Why media selectively avoids certain Israeli-Palestinian conflict news - opinion

Supposedly, Palestinian human rights are the pure intentions behind this selective coverage – but The New York Times is simply not interested when Israel is not the guilty party.

 A WOMAN enters the ‘New York Times’ building in Manhattan. Almost everything related to threats or attacks against Israel is simply not reported. (photo credit: ERIC THAYER/REUTERS)
A WOMAN enters the ‘New York Times’ building in Manhattan. Almost everything related to threats or attacks against Israel is simply not reported.
(photo credit: ERIC THAYER/REUTERS)

Remember the incredible mess in the Sheikh Jarrah neighborhood four weeks ago, after Palestinian residents burned a Jewish home? Yes, the story that brought MK Itamar Ben-Gvir rushing over to “open an office” and “protect the Jewish residents,” along with a handful of provocative Likud members who arrived to support the most extreme member of Knesset, and then ended with the expected twist: MKs Ofer Cassif and Ahmad Tibi who showed up to sprinkle some more fuel into the fire. 

Hard to forget. And still – although the story stirred big headlines in Israel, as far as The New York Times was concerned, it never happened. Maybe someone there wasn’t too happy to report that Palestinians are capable of burning Jewish homes. It’s not part of the desired image.

After two months of my daily monitoring of all Israel-related headlines in the world’s most important newspaper, the emerging picture is clearer. The staff is clearly covering “the conflict,” but in effect, has only been paying attention to very specific stories in which only the Palestinian narrative is being presented, with Israel painted as “the villain.”

But the pro-Palestinian narrative is the easy part. The hard part is the information which seems to have been systematically discarded, and therefore simply hasn’t been reaching the readers. To be specific, 75% of the conflict-related headlines in Israel during these two months were not print-worthy to The New York Times.

February saw a total of eight stories about Israel on the Times’ site (homepage, opinion page, world page, and Middle East page), but an additional 24 stories which could have shed some more light on events in the region, ended up being silenced. 

 ITAMAR BEN-GVIR speaks to the media in Sheikh Jarrah last month. (credit: OLIVIER FITOUSSI/FLASH90)
ITAMAR BEN-GVIR speaks to the media in Sheikh Jarrah last month. (credit: OLIVIER FITOUSSI/FLASH90)

In total, 13 main headlines about violence and threats toward Israel from the West Bank, Hamas, Hezbollah and Syria, disappeared. Eleven more marginal stories about Palestinian violence, or violence toward Palestinians but by non-Israel parties, have been kept in the dark.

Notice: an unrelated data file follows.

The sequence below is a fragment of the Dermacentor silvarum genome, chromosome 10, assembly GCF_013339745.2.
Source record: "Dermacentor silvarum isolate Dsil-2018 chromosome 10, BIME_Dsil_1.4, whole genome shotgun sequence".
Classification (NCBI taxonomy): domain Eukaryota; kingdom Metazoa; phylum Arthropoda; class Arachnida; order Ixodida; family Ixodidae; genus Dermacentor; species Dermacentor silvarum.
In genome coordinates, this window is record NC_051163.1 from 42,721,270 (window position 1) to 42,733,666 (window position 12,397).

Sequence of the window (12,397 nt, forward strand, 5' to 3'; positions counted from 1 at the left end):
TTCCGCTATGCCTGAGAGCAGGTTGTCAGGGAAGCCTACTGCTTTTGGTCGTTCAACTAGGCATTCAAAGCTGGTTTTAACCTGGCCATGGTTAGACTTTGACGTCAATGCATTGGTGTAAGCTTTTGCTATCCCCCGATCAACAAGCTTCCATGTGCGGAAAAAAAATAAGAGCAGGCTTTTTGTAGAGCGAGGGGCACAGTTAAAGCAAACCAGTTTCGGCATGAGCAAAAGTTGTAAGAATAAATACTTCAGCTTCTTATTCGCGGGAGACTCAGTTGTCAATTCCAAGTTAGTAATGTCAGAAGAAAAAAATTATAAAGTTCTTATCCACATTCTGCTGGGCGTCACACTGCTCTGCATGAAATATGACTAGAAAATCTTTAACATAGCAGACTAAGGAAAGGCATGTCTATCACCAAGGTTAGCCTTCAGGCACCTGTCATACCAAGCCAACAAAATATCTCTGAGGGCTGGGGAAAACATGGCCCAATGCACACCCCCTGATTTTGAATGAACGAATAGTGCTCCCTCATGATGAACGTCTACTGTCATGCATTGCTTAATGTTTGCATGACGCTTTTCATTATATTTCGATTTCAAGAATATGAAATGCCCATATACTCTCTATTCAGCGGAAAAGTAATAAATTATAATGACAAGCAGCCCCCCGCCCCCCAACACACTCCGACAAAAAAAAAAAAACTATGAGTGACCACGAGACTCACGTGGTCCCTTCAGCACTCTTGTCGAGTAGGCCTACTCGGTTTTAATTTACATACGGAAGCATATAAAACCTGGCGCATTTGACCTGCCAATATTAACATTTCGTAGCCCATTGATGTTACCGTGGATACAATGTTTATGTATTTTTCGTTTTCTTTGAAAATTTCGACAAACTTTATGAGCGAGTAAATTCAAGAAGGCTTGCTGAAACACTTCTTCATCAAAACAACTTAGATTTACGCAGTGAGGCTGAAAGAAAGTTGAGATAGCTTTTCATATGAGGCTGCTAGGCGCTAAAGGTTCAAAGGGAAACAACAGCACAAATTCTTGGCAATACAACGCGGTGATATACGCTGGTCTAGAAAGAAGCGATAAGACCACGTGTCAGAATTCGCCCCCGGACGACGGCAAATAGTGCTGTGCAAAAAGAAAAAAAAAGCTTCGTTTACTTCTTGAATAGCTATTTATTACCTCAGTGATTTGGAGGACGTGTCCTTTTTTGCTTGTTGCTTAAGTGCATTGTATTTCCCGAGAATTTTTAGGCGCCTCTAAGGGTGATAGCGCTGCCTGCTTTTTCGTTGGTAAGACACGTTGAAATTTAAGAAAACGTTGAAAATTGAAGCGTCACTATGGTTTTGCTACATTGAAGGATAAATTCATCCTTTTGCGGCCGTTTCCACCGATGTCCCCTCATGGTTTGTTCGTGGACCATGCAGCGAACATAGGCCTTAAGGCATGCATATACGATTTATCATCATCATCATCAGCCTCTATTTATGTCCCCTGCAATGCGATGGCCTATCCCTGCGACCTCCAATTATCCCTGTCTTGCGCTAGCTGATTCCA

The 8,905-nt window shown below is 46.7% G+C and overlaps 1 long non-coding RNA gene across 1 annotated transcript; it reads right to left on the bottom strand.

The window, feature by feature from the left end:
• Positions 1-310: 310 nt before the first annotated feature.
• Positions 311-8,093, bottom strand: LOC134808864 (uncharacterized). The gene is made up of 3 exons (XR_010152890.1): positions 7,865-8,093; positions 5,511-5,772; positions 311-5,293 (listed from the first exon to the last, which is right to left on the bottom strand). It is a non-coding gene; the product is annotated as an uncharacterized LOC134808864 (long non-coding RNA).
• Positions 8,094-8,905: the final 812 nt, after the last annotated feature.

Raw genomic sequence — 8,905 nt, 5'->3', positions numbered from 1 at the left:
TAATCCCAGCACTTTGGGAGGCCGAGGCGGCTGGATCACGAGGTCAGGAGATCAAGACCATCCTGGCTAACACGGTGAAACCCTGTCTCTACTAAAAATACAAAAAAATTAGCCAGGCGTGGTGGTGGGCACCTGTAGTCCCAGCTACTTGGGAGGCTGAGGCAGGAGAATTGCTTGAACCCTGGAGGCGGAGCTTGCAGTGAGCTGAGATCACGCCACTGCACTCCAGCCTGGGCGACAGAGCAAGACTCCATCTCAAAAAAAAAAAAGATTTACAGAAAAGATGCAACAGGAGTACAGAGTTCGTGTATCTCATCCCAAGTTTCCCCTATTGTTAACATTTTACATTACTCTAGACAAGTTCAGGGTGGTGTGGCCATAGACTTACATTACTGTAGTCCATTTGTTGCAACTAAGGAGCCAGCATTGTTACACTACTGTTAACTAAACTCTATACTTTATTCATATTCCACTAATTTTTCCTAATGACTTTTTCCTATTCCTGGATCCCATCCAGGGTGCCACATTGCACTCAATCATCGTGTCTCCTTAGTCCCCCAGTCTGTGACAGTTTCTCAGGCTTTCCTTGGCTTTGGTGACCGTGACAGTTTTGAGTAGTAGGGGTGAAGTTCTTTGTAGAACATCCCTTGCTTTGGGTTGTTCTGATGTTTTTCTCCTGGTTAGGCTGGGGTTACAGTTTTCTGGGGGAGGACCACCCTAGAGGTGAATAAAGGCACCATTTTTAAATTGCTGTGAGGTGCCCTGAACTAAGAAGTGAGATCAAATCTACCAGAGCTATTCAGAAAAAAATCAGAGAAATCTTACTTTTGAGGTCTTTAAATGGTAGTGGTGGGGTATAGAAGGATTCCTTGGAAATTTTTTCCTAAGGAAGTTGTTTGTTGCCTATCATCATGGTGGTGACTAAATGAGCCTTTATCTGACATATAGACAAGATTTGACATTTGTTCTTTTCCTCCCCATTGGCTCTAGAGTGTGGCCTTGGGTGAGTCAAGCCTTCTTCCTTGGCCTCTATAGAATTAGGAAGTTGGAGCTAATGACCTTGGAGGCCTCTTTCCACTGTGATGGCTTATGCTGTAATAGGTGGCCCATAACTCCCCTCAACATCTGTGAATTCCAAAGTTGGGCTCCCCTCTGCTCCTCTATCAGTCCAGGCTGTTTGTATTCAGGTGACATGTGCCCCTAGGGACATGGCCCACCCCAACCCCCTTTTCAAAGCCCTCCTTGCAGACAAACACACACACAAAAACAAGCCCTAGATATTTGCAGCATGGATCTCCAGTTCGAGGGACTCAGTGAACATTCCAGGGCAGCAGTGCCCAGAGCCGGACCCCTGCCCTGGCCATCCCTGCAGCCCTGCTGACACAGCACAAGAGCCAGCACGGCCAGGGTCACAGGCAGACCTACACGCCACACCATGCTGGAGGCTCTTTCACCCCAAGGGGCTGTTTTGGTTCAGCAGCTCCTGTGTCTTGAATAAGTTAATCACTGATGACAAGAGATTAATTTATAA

No terror attacks or drones

For the second month running, it’s incredible to realize that an enormous part of what took place here over the past weeks simply did not occur, as far as Times readers are concerned. Australia did not declare Hamas a terror organization, there were no soldiers shot near Nablus and no attempted shootings at buses. 

There was no elimination of three terrorists in Nablus, no taxi driver who accidentally entered Nablus right at the time of the event and was nearly lynched, no attempted drone penetrations from Lebanon and Gaza. The Hezbollah UAV that penetrated Israeli territory, and set off civilian alarms on the Golan Heights, is a non-event. There were also no stone-throwing incidents anywhere.

The antisemitic Amnesty International report, which was broadly repudiated (and of course praised by Hamas), never existed for The New York Times. It also seems that Israeli operations in Syria, intended to prevent Iran from gaining a foothold on Israel’s narrow borders (according to foreign press) is of no interest to anyone.

Almost everything related to threats or attacks against Israel, is simply not reported. Israeli Arab journalist Khaled Abu Toameh reported that in January alone there were 623 anti-Israeli “resistance” actions by Palestinian elements, of which 28 involved shootings, and others involved stabbing and car-ramming. 

Other stories in February also disappeared: a Hamas attempt to harm Israelis in the Philippines was thwarted; Turkey and Israel worked together to expel Hamas activists from Ankara; Palestinians illegally entered Israel from Gaza and set a truck on fire; and Hamas and Islamic Jihad commanders met with Hezbollah elements in Beirut to discuss “cooperation.”

Additionally, anything related to inter-Palestinian violence is simply not worth publishing, as far as Times is concerned. Qatar refused the Palestinian Authority’s request not to broadcast an Al-Jazeera program on human rights activist Nizar Banat, who was beaten to death by Palestinian security forces. Hamas arrested a number of “collaborators” with Israel and Lord only knows what those poor souls must be suffering in the dark cellars of the terrorist organization, if they’re even alive. 

Supposedly, Palestinian human rights are the pure intentions behind this selective coverage – but The New York Times is simply not interested when Israel is not the guilty party.

Israel has been mentioned on the site 238 times since the beginning of the year. Hamas were mentioned seven times (and never described as a terror organization), Hezbollah was mentioned four times, and neither appeared in the headlines or sub-headlines. The ironic takeaway from this is that while Israel receives a great deal of criticism (56% of all mentions were negative), Hamas and Hezbollah receive none and can simply do as they please.